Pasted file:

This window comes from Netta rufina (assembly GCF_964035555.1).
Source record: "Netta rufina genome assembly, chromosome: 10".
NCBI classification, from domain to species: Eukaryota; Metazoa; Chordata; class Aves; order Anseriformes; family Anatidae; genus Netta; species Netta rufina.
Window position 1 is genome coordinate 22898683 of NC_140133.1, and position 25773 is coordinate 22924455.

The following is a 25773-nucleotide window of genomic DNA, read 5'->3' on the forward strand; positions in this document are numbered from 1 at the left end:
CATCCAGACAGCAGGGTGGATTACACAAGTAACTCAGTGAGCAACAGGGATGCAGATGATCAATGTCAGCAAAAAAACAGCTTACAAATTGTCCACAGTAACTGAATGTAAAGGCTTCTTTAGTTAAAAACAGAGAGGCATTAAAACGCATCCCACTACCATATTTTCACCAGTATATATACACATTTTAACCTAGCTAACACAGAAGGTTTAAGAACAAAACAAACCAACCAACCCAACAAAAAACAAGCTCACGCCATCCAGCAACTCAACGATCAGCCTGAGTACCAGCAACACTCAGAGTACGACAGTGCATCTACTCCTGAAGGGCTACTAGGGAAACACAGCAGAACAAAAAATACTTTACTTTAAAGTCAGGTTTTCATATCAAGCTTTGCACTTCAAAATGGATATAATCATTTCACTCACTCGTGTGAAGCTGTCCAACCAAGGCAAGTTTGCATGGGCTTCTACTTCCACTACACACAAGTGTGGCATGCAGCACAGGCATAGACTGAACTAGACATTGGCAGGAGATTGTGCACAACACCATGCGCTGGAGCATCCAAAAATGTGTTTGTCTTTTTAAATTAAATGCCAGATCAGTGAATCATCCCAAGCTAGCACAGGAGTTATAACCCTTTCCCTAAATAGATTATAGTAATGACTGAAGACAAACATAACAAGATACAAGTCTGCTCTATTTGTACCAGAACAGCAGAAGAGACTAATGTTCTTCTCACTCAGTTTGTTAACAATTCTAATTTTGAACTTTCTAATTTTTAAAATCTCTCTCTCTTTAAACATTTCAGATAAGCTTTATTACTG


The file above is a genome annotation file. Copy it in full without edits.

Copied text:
This window comes from Netta rufina (assembly GCF_964035555.1).
Source record: "Netta rufina genome assembly, chromosome: 10".
NCBI classification, from domain to species: Eukaryota; Metazoa; Chordata; class Aves; order Anseriformes; family Anatidae; genus Netta; species Netta rufina.
Window position 1 is genome coordinate 22898683 of NC_140133.1, and position 25773 is coordinate 22924455.

The following is a 25773-nucleotide window of genomic DNA, read 5'->3' on the forward strand; positions in this document are numbered from 1 at the left end:
CATCCAGACAGCAGGGTGGATTACACAAGTAACTCAGTGAGCAACAGGGATGCAGATGATCAATGTCAGCAAAAAAACAGCTTACAAATTGTCCACAGTAACTGAATGTAAAGGCTTCTTTAGTTAAAAACAGAGAGGCATTAAAACGCATCCCACTACCATATTTTCACCAGTATATATACACATTTTAACCTAGCTAACACAGAAGGTTTAAGAACAAAACAAACCAACCAACCCAACAAAAAACAAGCTCACGCCATCCAGCAACTCAACGATCAGCCTGAGTACCAGCAACACTCAGAGTACGACAGTGCATCTACTCCTGAAGGGCTACTAGGGAAACACAGCAGAACAAAAAATACTTTACTTTAAAGTCAGGTTTTCATATCAAGCTTTGCACTTCAAAATGGATATAATCATTTCACTCACTCGTGTGAAGCTGTCCAACCAAGGCAAGTTTGCATGGGCTTCTACTTCCACTACACACAAGTGTGGCATGCAGCACAGGCATAGACTGAACTAGACATTGGCAGGAGATTGTGCACAACACCATGCGCTGGAGCATCCAAAAATGTGTTTGTCTTTTTAAATTAAATGCCAGATCAGTGAATCATCCCAAGCTAGCACAGGAGTTATAACCCTTTCCCTAAATAGATTATAGTAATGACTGAAGACAAACATAACAAGATACAAGTCTGCTCTATTTGTACCAGAACAGCAGAAGAGACTAATGTTCTTCTCACTCAGTTTGTTAACAATTCTAATTTTGAACTTTCTAATTTTTAAAATCTCTCTCTCTTTAAACATTTCAGATAAGCTTTATTACTG